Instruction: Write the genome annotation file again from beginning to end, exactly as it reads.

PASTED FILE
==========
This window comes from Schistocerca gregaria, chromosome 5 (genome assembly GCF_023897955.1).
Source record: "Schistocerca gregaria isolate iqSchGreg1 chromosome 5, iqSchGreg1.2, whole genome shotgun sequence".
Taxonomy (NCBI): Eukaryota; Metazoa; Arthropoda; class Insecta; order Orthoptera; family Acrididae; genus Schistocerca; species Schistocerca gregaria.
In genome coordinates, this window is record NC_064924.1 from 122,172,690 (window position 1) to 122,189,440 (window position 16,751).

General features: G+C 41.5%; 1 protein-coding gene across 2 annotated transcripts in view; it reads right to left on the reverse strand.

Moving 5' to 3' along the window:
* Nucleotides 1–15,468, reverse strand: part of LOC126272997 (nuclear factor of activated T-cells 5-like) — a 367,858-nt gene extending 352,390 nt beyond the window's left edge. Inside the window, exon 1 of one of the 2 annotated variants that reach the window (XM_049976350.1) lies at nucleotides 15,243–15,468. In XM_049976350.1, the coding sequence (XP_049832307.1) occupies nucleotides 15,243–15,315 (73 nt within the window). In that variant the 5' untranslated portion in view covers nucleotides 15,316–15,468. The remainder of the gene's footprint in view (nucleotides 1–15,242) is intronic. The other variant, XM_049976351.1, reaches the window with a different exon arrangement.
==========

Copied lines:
This window comes from Schistocerca gregaria, chromosome 5 (genome assembly GCF_023897955.1).
Source record: "Schistocerca gregaria isolate iqSchGreg1 chromosome 5, iqSchGreg1.2, whole genome shotgun sequence".
Taxonomy (NCBI): Eukaryota; Metazoa; Arthropoda; class Insecta; order Orthoptera; family Acrididae; genus Schistocerca; species Schistocerca gregaria.
In genome coordinates, this window is record NC_064924.1 from 122,172,690 (window position 1) to 122,189,440 (window position 16,751).

General features: G+C 41.5%; 1 protein-coding gene across 2 annotated transcripts in view; it reads right to left on the reverse strand.

Moving 5' to 3' along the window:
* Nucleotides 1–15,468, reverse strand: part of LOC126272997 (nuclear factor of activated T-cells 5-like) — a 367,858-nt gene extending 352,390 nt beyond the window's left edge. Inside the window, exon 1 of one of the 2 annotated variants that reach the window (XM_049976350.1) lies at nucleotides 15,243–15,468. In XM_049976350.1, the coding sequence (XP_049832307.1) occupies nucleotides 15,243–15,315 (73 nt within the window). In that variant the 5' untranslated portion in view covers nucleotides 15,316–15,468. The remainder of the gene's footprint in view (nucleotides 1–15,242) is intronic. The other variant, XM_049976351.1, reaches the window with a different exon arrangement.